Jacobs was tipped off to this practice by a complaint filed last May with the U.S. Department of Health and Human Services by the AIDS Institute and the National Health Law Program. Those organizations voiced concern about four insurers in Florida – Coventry Health Care Inc., Cigna, Humana and Preferred Medical  — that were listed on the federal health insurance marketplace and suspected of discriminatory pricing. "When I read it, what I was really curious about was, is this going on only in Florida or is this a nationwide phenomena?" Jacobs says. All of the insurers mentioned in the original complaint have since revised their plans to lower drug costs for HIV patients, as Preferred announced just last week that it would place a $200 per month cap on each of four drugs, according to the Miami Herald.

He and Sommers analyzed plans in 12 states, including six that were referenced in the complaint and six that were not. They searched for a class of drugs commonly prescribed to HIV patients called nucleoside reverse-transcriptase inhibitors. All of the plans they examined were listed on the federal marketplace, though Jacobs says there is no guarantee that insurers aren't using the same tactics within state marketplaces.

Clare Krusing of America's Health Insurance Plans, a trade group for insurers, told the Washington Post that the study fell short because it focused on one type of plan — "silver" — that is the most popular but did not include other plans available through the marketplace and which might offer better benefits for HIV patients.

Last year, Avalere Health, a health care analytics company, published a study showing that the problem goes beyond HIV: 20 percent of plans they examined had discriminatory pricing for at least 10 classes of serious illnesses including cancer, autoimmune diseases and bipolar disorder. All of the drugs in these classes required a minimum copay of 30 percent. Regardless of copay, the authors found that 20 percent of plans they examined put drugs for multiple sclerosis, rheumatoid arthritis and Crohn’s disease into the highest possible tier; 25 percent to 35 percent of plans did the same for HIV/AIDS.

“This study supports what we see as an alarming trend of pricing structures that have an extremely adverse impact on the patients with some of the most debilitating, life-threatening and chronic conditions,” Alan Balch, CEO of the Patient Advocate Foundation, said in a statement. "We applaud any efforts on the part of the Department of Health and Human Services to monitor discriminatory pricing, but we feel strong and immediate action needs to be taken to address this issue."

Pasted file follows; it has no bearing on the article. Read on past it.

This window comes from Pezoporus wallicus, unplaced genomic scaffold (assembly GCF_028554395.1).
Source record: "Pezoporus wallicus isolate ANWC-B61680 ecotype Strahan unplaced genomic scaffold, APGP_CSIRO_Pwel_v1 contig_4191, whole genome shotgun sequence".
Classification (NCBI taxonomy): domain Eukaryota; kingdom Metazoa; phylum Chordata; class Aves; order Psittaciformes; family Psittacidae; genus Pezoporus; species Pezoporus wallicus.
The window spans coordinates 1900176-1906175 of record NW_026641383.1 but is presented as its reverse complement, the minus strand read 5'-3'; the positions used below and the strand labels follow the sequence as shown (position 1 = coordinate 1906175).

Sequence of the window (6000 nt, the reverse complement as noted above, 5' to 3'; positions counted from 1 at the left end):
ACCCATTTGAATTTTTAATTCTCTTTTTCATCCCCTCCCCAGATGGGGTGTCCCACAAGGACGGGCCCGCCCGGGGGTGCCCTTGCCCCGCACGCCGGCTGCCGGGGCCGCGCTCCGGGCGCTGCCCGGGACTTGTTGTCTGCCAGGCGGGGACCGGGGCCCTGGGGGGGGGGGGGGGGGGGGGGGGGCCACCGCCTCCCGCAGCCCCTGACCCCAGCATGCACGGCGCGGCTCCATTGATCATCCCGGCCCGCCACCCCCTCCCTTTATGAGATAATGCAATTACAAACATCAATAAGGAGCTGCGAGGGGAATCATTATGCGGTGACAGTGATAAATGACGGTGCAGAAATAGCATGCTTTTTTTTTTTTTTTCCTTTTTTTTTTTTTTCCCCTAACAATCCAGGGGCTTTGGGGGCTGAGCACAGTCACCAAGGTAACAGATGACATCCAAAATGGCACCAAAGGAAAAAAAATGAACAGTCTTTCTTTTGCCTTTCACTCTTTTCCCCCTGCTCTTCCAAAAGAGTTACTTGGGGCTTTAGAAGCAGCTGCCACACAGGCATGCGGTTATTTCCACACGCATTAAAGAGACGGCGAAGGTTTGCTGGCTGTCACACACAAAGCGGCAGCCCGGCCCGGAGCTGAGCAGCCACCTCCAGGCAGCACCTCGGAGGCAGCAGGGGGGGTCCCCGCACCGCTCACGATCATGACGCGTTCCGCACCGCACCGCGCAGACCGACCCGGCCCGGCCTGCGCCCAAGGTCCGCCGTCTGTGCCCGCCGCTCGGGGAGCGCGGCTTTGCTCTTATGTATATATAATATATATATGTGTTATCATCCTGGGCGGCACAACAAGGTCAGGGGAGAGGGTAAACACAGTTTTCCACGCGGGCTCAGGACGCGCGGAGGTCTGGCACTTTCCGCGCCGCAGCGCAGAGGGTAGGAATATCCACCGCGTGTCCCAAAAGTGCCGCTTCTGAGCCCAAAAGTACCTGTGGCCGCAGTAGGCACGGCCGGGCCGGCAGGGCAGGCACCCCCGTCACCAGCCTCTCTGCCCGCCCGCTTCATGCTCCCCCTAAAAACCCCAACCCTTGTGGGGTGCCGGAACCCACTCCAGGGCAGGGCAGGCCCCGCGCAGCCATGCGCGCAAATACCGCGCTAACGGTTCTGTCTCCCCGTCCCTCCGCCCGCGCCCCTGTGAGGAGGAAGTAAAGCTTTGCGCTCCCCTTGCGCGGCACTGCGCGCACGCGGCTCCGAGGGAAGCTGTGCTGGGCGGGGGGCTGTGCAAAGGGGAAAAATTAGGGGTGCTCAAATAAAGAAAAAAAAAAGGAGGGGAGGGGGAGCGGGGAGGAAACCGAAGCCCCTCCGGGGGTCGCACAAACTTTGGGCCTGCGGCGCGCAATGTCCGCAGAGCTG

The Obama administration has proposed new rules for 2016 that would require each insurer to go before a review committee to determine that their plan “does not substantially discourage enrollment by any group of enrollees” and asks that companies publish tiering structures for prospective enrollees to see before they sign up.

Sommers and Douglas have suggested a few solutions of their own. They think it would help to create a class of drugs for chronic illnesses like HIV that insurers must cover in a tier with a low copay. Another step might come in requiring insurers to cover a set percentage of all drug costs within a given plan, making it so that insurers would have to lower the copay on one drug if they wished to raise it on another.

"This is clearly an issue. The elimination of discrimination based on pre-existing conditions was a huge victory of the Affordable Care Act so making sure that becomes a reality will require a lot of vigilance and oversight," Jacobs says. This year, 9.5 million people have enrolled in health insurance plans through the government and a month still remains in the sign-up period.